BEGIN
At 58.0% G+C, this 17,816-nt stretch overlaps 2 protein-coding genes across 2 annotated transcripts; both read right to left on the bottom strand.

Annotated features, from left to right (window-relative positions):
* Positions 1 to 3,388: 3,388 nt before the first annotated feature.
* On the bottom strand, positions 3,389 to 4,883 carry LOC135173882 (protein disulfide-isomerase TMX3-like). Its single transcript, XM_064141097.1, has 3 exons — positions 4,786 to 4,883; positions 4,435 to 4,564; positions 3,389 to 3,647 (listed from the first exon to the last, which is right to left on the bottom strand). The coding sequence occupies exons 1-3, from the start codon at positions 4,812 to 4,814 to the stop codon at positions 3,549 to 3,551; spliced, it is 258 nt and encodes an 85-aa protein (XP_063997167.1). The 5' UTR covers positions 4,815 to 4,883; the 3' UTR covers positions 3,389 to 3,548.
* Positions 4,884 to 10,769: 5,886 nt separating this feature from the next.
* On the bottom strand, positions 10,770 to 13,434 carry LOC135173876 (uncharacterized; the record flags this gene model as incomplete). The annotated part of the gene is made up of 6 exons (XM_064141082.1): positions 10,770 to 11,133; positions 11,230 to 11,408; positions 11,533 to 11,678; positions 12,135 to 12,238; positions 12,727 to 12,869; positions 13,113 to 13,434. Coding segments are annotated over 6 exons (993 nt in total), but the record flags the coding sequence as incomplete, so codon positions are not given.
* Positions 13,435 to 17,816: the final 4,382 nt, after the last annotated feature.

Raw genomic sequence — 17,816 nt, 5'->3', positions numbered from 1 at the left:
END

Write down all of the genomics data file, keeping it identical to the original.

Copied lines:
At 58.0% G+C, this 17,816-nt stretch overlaps 2 protein-coding genes across 2 annotated transcripts; both read right to left on the bottom strand.

Annotated features, from left to right (window-relative positions):
* Positions 1 to 3,388: 3,388 nt before the first annotated feature.
* On the bottom strand, positions 3,389 to 4,883 carry LOC135173882 (protein disulfide-isomerase TMX3-like). Its single transcript, XM_064141097.1, has 3 exons — positions 4,786 to 4,883; positions 4,435 to 4,564; positions 3,389 to 3,647 (listed from the first exon to the last, which is right to left on the bottom strand). The coding sequence occupies exons 1-3, from the start codon at positions 4,812 to 4,814 to the stop codon at positions 3,549 to 3,551; spliced, it is 258 nt and encodes an 85-aa protein (XP_063997167.1). The 5' UTR covers positions 4,815 to 4,883; the 3' UTR covers positions 3,389 to 3,548.
* Positions 4,884 to 10,769: 5,886 nt separating this feature from the next.
* On the bottom strand, positions 10,770 to 13,434 carry LOC135173876 (uncharacterized; the record flags this gene model as incomplete). The annotated part of the gene is made up of 6 exons (XM_064141082.1): positions 10,770 to 11,133; positions 11,230 to 11,408; positions 11,533 to 11,678; positions 12,135 to 12,238; positions 12,727 to 12,869; positions 13,113 to 13,434. Coding segments are annotated over 6 exons (993 nt in total), but the record flags the coding sequence as incomplete, so codon positions are not given.
* Positions 13,435 to 17,816: the final 4,382 nt, after the last annotated feature.

Raw genomic sequence — 17,816 nt, 5'->3', positions numbered from 1 at the left: